Around the world, religious investment funds handle trillions of dollars each year, according to environmental group The Alliance of Religion and Conservation (ARC).

Historically, faith-based funds have avoided investing in alcohol, weapons, tobacco and, more recently, fossil fuels that contribute to climate change.

Last month, 40 Roman Catholic groups in countries including Australia, South Africa and the United States said they were shunning investments in fossil fuels and switching to greener energy.

But beyond avoiding certain types of investments, faith groups are also increasingly looking to actively invest in projects that protect the planet, such as renewable energy, sustainable agriculture or forest protection.

“Deforestation is not stopped by divesting (from fossil fuels). Somebody else will buy your stock,” said Gunnela Hahn, the head of sustainable investment for the Church of Sweden. “We want to invest in the solution.” This week in the small Swiss town of Zug, investors and leaders from eight of the world’s biggest religions – including Buddhism, Christianity and Islam – published priorities they have set themselves for ethical investment.

Some of the guidelines include supporting recycling projects and waste reduction, investing in companies that widen access to clean water and education, and chosing enterprises that have a strong environmental record.


But grassroots faith groups across the globe also are bringing religious teachings into thousands of projects on the ground to protect people and nature from the effects of climate change and pollution.

Many Hindu groups are working to clean the Ganges and Yamuna rivers in India. Believed by Indians to have miraculous healing powers, the Ganges is also one of the world’s filthiest rivers, with tons of raw sewage and industrial waste dumped into it daily.

Muslims in sub-Saharan Africa, who farm some of the least fertile land on the continent and face threats to their food security from climate change, developed a training manual in 2014 to encourage more sustainable farming practices.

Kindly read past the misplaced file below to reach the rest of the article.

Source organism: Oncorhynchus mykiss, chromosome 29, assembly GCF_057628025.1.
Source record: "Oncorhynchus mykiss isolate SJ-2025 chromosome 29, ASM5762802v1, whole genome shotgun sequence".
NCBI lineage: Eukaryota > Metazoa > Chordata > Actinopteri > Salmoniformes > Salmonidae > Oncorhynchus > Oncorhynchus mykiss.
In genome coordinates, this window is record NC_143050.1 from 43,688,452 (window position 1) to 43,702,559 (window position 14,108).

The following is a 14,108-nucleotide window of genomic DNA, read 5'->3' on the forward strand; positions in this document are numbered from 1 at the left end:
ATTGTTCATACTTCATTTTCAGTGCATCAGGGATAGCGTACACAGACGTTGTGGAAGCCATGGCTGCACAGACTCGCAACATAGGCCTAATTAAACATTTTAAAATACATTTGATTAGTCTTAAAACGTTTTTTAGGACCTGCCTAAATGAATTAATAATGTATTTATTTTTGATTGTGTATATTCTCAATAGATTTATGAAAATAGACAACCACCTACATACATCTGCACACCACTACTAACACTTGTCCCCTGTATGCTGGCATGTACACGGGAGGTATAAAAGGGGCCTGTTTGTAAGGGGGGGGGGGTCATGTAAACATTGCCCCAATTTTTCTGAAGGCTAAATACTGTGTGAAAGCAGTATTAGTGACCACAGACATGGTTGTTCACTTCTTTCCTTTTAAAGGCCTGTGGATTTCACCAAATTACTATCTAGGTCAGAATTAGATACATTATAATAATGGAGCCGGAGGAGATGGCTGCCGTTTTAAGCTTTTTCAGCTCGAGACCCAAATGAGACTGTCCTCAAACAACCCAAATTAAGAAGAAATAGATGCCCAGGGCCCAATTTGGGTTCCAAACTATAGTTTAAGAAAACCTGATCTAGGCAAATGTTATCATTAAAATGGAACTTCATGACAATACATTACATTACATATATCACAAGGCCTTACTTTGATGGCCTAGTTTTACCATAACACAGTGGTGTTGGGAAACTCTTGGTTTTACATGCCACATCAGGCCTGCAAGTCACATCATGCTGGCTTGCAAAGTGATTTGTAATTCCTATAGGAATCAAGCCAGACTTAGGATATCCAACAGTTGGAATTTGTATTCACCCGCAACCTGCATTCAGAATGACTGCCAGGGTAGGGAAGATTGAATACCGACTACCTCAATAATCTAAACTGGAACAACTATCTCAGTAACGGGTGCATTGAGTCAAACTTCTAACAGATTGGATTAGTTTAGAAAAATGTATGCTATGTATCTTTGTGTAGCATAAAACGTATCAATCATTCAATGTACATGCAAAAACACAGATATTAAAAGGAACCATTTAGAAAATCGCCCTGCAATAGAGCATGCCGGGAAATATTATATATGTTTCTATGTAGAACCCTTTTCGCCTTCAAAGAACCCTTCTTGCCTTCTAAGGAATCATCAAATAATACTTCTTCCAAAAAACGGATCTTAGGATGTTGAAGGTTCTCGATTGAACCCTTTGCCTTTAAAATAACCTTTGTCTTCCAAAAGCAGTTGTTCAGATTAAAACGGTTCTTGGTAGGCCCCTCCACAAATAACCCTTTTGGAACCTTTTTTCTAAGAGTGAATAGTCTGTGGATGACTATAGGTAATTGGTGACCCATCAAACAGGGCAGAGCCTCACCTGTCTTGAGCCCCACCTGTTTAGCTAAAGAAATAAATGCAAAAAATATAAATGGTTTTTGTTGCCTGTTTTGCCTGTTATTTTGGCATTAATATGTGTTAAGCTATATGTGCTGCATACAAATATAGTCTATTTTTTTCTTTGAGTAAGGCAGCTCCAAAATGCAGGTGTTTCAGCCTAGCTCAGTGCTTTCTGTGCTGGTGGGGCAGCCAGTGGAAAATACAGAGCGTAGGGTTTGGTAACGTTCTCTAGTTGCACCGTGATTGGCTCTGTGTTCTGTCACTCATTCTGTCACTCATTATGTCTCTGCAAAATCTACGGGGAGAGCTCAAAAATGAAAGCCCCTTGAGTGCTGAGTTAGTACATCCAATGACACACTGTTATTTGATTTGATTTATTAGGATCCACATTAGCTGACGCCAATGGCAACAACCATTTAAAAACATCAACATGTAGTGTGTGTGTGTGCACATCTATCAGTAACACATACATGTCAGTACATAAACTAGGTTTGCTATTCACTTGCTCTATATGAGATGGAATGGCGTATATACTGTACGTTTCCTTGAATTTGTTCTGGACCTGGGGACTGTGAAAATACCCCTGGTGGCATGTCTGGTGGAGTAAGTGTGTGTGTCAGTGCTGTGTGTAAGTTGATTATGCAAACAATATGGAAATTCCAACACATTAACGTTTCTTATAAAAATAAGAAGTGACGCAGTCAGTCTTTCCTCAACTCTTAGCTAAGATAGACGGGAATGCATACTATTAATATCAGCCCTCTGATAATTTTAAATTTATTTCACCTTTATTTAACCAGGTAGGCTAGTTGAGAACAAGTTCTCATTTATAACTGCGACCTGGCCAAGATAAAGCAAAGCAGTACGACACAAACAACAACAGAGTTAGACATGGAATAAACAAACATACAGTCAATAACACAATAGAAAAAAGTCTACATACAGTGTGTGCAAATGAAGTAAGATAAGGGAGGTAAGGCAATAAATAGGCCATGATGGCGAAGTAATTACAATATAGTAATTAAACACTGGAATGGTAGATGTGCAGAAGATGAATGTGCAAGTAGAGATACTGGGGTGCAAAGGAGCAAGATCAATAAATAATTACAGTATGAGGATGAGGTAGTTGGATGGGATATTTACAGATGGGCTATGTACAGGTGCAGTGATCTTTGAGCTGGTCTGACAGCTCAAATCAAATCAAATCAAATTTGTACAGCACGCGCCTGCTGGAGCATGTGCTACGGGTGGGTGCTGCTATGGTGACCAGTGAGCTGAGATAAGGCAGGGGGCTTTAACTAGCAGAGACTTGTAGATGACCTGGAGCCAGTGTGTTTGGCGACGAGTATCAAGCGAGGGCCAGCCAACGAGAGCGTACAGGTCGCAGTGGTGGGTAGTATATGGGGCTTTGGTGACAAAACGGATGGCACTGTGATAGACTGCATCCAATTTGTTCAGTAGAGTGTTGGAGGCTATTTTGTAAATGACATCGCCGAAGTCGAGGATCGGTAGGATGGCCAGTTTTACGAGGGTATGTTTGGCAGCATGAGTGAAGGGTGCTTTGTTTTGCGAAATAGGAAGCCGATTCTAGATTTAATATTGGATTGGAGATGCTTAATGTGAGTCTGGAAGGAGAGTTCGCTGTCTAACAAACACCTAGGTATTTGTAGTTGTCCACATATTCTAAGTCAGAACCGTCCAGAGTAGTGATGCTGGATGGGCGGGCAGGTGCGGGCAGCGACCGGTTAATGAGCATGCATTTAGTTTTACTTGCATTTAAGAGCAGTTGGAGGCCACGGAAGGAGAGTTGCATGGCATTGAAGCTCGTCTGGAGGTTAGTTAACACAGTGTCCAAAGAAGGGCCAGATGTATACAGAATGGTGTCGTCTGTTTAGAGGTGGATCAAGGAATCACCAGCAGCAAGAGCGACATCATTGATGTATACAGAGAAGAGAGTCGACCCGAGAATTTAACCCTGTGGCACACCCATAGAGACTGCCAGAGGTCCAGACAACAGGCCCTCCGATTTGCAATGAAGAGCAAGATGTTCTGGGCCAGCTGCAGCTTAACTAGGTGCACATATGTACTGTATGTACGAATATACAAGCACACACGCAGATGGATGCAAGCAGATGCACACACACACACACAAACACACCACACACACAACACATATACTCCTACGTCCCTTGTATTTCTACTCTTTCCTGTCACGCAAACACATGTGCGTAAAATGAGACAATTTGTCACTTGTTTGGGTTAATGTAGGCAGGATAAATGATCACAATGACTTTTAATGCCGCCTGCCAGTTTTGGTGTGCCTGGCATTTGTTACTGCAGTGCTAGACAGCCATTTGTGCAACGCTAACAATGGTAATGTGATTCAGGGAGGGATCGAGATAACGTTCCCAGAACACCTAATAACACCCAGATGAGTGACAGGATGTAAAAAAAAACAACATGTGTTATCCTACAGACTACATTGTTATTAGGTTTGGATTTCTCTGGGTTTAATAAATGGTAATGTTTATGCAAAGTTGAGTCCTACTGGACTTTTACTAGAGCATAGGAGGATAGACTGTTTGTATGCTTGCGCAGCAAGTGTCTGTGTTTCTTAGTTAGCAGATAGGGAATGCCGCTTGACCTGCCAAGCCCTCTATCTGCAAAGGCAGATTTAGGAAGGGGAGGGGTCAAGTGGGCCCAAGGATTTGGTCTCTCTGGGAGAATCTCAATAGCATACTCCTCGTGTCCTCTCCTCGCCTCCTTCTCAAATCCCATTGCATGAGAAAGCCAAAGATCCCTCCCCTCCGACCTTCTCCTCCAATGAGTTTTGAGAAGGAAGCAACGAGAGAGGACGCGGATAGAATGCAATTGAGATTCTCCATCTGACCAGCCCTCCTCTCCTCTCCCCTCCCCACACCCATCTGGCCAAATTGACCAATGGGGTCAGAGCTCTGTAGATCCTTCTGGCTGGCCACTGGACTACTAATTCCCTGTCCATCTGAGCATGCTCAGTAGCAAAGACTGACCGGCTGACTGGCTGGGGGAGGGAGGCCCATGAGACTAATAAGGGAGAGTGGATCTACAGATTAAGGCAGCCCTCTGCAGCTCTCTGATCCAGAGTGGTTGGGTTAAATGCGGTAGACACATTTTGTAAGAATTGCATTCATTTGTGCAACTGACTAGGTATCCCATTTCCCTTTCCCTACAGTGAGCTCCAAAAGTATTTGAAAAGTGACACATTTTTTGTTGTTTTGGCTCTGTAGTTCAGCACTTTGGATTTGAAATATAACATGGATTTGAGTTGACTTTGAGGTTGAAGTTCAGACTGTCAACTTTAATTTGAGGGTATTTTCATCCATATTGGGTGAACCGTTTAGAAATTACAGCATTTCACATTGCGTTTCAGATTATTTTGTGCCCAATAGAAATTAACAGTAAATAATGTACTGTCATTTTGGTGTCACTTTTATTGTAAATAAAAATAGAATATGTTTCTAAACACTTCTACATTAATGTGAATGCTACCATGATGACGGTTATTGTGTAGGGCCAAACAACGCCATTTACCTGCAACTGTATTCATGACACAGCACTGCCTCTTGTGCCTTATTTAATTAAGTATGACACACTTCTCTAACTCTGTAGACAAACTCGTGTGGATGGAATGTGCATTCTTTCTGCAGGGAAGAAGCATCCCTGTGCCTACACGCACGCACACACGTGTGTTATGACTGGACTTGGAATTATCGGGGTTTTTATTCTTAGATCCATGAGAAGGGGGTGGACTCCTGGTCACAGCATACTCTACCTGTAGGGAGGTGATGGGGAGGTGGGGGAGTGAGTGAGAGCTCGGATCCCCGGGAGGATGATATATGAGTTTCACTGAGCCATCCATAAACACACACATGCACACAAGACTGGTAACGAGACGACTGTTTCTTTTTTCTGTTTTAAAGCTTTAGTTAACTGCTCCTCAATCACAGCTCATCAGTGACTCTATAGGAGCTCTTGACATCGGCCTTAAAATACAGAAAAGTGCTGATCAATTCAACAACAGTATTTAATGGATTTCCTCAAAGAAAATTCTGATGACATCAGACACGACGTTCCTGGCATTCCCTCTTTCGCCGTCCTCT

A growing number of temples, mosques and synagogues also are switching to renewable energy and ditching disposable plastic cutlery.

Half of China’s Daoist temples have now switched, at least in part, to renewable energy, according to ARC.

“Faiths have the infrastructure – schools, medical facilities, universities, millions of buildings, sacred mountains, rivers and cities” to take direct, on-the-ground action on environmental issues, said Martin Palmer, ARC’s secretary general.

“We have gone from a situation where faiths weren’t aware the environment was a problem to a situation in which now every major religious leader is saying something for the environment and doing something about it,” he told the Thomson Reuters Foundation.

“It’s been like watching a giant wake up.”


Faith groups may also have a role in saying how far the planet’s leaders can go to try to protect climate stability. As the risks of global warming get clearer, a small but increasingly vocal group of researchers are exploring using technology to reduce them – in essence by re-engineering planetary systems.

Such “geoengineering” proposals include large-scale, controversial projects that aim, for instance, to dim sunlight by spraying sulfuric acid into the upper atmosphere.

Such action presents a range of risks, including potentially shifting rainfall patterns in parts of the world, scientists say. But the idea of humans deliberately playing with the earth’s climate – which some believe is the prerogative of gods – could leave religious groups sceptical.

Geoengineering proposals are expected to stir the same emotional responses as other controversial scientific advances, from genetic modification to cloning, said Scharf, who now works for a body looking at governance of climate engineering.

“Geoengineering is a humanitarian concern,” said the strategy director at the Carnegie Climate Geoengineering Governance Initiative. “That’s the only reason we should be looking at this issue. The whole purpose of it should be to alleviate suffering,” she said.

By Anna Pujol-Mazzini @annapmzn, Editing by Laurie Goerin.